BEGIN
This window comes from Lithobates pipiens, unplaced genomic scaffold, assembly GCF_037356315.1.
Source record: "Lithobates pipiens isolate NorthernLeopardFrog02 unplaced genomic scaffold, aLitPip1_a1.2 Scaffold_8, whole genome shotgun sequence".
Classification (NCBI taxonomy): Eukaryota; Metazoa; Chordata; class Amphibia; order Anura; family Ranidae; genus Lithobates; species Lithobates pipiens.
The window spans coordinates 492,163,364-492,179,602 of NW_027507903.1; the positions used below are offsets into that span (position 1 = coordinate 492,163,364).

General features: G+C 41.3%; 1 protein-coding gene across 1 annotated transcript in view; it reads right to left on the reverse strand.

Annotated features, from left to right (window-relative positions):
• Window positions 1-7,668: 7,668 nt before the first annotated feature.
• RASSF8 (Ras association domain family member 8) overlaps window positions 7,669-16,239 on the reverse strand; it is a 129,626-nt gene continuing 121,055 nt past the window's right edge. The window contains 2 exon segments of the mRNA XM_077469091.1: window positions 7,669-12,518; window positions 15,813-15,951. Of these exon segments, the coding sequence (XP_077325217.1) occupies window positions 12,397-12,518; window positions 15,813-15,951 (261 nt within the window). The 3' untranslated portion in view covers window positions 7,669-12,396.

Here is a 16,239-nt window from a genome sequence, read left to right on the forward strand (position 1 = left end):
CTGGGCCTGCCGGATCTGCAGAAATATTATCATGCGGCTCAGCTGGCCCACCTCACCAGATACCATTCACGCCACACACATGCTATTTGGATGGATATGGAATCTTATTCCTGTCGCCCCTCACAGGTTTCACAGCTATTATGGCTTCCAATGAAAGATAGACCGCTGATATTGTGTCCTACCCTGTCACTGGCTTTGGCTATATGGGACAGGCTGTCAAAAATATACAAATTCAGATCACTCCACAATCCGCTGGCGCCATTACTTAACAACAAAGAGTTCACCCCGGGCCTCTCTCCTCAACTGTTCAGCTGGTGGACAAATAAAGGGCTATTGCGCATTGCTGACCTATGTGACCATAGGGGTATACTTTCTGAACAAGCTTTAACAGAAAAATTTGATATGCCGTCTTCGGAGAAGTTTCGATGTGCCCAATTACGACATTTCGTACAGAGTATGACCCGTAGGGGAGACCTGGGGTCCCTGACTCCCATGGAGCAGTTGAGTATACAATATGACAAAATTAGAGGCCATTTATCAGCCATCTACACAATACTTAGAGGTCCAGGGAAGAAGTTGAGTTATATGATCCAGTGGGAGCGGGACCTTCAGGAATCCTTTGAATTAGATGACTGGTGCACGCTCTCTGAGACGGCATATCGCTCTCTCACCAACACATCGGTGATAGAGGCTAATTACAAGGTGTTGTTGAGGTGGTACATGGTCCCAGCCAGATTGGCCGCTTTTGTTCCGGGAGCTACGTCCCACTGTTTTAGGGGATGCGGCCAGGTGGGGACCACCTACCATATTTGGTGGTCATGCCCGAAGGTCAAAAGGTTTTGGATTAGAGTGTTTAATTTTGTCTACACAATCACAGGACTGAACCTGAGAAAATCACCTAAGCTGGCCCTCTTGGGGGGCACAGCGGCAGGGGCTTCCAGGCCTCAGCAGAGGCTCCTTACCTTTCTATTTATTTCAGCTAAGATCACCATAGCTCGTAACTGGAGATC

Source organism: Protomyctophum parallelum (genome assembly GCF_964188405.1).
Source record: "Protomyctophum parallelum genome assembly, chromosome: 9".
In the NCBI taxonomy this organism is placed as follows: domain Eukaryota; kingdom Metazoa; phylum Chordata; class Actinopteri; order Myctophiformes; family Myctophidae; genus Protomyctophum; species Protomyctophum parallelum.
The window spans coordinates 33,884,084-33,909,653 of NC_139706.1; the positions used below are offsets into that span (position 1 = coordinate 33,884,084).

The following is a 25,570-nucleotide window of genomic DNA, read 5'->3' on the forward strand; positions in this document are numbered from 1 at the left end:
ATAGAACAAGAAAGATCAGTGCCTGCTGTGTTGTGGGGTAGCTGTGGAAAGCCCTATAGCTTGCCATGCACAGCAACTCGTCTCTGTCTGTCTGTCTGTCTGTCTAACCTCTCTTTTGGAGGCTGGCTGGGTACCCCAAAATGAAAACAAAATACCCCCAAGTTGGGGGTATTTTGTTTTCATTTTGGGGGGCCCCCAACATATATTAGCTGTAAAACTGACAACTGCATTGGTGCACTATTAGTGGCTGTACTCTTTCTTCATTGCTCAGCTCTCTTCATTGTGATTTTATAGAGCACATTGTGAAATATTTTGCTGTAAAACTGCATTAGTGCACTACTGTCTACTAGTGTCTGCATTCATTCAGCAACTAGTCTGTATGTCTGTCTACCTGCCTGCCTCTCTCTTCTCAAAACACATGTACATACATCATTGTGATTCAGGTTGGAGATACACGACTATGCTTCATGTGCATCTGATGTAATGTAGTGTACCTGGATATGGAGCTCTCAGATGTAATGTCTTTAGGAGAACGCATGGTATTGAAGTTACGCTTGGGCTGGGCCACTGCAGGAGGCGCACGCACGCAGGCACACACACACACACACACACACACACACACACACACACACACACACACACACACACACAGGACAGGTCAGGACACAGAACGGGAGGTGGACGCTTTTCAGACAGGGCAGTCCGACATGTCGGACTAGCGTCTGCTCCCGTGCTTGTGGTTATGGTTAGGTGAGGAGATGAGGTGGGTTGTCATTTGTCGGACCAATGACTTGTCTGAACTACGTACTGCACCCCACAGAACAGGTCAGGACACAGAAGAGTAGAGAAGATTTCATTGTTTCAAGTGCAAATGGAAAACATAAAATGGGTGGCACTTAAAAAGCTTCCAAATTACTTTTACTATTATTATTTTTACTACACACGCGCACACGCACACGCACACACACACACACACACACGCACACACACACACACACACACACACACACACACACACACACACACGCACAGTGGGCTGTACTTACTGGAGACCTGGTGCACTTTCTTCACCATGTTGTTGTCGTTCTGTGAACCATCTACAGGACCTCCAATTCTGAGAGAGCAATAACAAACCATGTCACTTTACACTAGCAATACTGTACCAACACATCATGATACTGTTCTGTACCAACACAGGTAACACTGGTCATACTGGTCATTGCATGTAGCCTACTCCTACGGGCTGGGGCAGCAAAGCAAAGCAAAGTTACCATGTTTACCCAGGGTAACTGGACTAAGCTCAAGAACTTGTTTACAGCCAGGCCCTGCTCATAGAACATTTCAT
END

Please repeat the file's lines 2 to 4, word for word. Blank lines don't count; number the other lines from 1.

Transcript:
Source record: "Lithobates pipiens isolate NorthernLeopardFrog02 unplaced genomic scaffold, aLitPip1_a1.2 Scaffold_8, whole genome shotgun sequence".
Classification (NCBI taxonomy): Eukaryota; Metazoa; Chordata; class Amphibia; order Anura; family Ranidae; genus Lithobates; species Lithobates pipiens.
The window spans coordinates 492,163,364-492,179,602 of NW_027507903.1; the positions used below are offsets into that span (position 1 = coordinate 492,163,364).